For a fatality to be included in the census, the decedent must have been employed (that is working for pay, compensation, or profit) at the time of the event, engaged in a legal work activity, or present at the site of the incident as a requirement of his or her job. These criteria are generally broader than those used by federal and state agencies administering specific laws and regulations. (Fatalities that occur during a person's commute to or from work are excluded from the census counts.)
Data presented in this release include deaths occurring in 2000 that resulted from traumatic occupational injuries. An injury is defined as any intentional or unintentional wound or damage to the body resulting from acute exposure to energy, such as heat, electricity, or kinetic energy from a crash, or from the absence of such essentials as heat or oxygen caused by a specific event, incident, or series of events within a single workday or shift. Included are open wounds, intracranial and internal injuries, heatstroke, hypothermia, asphyxiation, acute poisonings resulting from short-term exposures limited to the worker's shift, suicides and homicides, and work injuries listed as underlying or contributory causes of death.
Information on work-related fatal illnesses is not reported in the BLS census and is excluded from the attached tables because the latency period of many occupational illnesses and the difficulty of linking illnesses to work make identification of a universe problematic.
Data for the Census of Fatal Occupational Injuries are compiled from various federal, state, and local administrative sources — including death certificates, workers' compensation reports and claims, reports to various regulatory agencies, medical examiner reports, and police reports — as well as news and other non-governmental reports. Diverse sources are used because studies have shown that no single source captures all job-related fatalities. Source documents are matched so that each fatality is counted only once. To ensure that a fatality occurred while the decedent was at work, information is verified from two or more independent source documents or from a source document and a follow-up questionnaire. Approximately 30 data elements are collected, coded, and tabulated, including information about the worker, the fatal incident, and the machinery or equipment involved.
In 2000, there were 147 cases included for which work relationship could not be independently verified; however, the information on the initiating source document for these cases was sufficient to determine that the incident was likely to be job related. Data for these fatalities, which primarily affected self-employed workers, are included in the Census of Fatal Occupational Injuries counts. An additional 20 fatalities submitted by states were not included because the initiating source document had insufficient information to determine work relationship and could not be verified by either an independent source document or a follow-up questionnaire.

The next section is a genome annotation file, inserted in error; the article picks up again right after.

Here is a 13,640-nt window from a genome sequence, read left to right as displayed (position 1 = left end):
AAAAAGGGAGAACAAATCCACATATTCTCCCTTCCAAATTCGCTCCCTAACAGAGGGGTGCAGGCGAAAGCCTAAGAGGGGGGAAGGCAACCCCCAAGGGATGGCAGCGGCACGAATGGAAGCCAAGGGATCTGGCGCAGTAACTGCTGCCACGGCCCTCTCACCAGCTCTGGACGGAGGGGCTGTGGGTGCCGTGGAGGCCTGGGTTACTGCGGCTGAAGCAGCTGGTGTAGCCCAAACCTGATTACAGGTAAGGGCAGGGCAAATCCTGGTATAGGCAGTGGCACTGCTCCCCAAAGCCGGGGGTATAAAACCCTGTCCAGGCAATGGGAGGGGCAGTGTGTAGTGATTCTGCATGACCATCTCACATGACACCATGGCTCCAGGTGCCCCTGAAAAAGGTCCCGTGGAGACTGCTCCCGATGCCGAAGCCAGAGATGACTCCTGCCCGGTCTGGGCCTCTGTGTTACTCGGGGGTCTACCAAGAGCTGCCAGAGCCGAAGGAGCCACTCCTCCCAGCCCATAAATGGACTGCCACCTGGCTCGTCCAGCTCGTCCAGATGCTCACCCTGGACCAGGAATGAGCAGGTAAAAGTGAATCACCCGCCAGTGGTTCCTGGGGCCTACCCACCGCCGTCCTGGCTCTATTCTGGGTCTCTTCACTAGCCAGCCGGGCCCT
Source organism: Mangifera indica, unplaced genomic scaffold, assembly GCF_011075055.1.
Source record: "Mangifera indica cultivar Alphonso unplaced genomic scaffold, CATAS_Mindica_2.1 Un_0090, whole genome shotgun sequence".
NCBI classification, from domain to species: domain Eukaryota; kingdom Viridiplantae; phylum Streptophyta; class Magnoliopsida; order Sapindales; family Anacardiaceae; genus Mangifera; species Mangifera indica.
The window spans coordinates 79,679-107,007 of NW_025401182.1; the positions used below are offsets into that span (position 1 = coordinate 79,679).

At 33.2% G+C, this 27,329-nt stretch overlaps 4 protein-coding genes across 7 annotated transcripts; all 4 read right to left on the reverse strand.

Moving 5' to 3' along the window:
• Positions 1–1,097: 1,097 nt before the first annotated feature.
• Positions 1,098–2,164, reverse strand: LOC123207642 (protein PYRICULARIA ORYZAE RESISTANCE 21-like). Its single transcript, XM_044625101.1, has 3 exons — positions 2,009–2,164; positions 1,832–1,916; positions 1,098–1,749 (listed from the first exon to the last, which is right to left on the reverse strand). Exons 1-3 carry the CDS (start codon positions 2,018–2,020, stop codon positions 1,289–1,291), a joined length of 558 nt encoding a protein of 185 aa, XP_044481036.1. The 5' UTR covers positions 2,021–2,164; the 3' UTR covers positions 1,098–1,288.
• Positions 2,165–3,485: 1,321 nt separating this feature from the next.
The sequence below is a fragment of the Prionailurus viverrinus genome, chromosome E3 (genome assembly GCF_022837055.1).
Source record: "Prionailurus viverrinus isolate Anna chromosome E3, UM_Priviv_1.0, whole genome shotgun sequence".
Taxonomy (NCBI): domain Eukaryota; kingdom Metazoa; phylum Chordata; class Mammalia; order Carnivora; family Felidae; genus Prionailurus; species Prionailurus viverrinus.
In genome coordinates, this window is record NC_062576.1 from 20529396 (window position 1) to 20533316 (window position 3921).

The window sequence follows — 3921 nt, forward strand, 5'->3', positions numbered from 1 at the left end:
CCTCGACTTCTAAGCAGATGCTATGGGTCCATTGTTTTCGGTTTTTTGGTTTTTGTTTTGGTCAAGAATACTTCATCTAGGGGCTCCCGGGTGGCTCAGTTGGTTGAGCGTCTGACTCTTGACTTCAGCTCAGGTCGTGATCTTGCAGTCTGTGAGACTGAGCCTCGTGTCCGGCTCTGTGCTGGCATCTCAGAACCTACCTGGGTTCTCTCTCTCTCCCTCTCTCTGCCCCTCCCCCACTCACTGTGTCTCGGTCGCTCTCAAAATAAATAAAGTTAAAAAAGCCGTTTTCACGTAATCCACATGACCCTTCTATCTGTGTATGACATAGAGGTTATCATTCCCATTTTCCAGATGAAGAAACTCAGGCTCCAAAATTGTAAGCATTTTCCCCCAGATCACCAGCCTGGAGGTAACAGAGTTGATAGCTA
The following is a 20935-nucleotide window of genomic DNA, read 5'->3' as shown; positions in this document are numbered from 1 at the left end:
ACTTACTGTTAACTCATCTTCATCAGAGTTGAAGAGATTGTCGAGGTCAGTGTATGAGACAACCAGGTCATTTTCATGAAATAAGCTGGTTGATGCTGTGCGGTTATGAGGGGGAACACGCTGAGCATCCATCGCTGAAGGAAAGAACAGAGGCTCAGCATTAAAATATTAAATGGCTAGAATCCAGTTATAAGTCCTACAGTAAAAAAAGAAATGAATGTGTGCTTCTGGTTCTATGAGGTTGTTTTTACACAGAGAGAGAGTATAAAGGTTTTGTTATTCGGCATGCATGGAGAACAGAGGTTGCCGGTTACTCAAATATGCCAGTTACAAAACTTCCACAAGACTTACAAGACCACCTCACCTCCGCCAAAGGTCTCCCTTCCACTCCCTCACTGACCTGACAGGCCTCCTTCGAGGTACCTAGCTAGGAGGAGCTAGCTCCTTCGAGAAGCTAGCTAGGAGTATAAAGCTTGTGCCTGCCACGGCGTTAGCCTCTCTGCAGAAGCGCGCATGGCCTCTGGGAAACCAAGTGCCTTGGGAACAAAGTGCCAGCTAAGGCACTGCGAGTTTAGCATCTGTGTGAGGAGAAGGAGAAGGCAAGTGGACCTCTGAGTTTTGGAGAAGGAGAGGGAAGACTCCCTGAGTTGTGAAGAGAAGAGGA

States may identify additional fatal work injuries after data collection closeout for a reference year. In addition, other fatalities excluded from the published count because of insufficient information to determine work relationship may subsequently be verified as work related. States have up to one year to update their initial published state counts. This procedure ensures that fatality data are disseminated as quickly as possible and that no legitimate case is excluded from the counts. Thus, each year's report should be considered preliminary until the next year's data are issued. Increases in the published counts based on additional information have averaged less than 100 fatalities per year or less than 1.5 percent of the total. The BLS news release issued August 17, 2000, reported a total of 6,023 fatal work injuries for 1999. Since then, an additional 30 fatal work injuries were identified, bringing the total for 1999 to 6,053.
The Census of Fatal Occupational Injuries includes data for all fatal work injuries, whether they are covered by the Occupational Safety and Health Administration (OSHA) or other federal or state agencies or are outside the scope of regulatory coverage. Thus, any comparison between the BLS fatality census counts and those released by other agencies should take into account the different coverage requirements and definitions being used.
Several federal and state agencies have jurisdiction over workplace safety and health. OSHA and affiliated agencies in states with approved safety programs cover the largest portion of the nation’s workers. However, injuries and illnesses occurring in certain industries or activities, such as coal, metal, and nonmetal mining and highway, water, rail, and air transportation, are excluded from OSHA coverage because they are covered by other federal agencies, such as the Mine Safety and Health Administration and various agencies within the Department of Transportation. Fatalities occurring in activities regulated by federal agencies other than OSHA accounted for about 15 percent of the fatal work injuries in 2000.
Fatalities occurring among several other groups of workers are generally not covered by any federal or state agencies. These groups include self-employed and unpaid family workers, which accounted for about 20 percent of the fatalities; laborers on small farms, accounting for about 1 percent of the fatalities; and state and local government employees in states without OSHA-approved safety programs, which accounted for about 4 percent. (Approximately one-half of the states have approved OSHA safety programs, which cover state and local government employees.)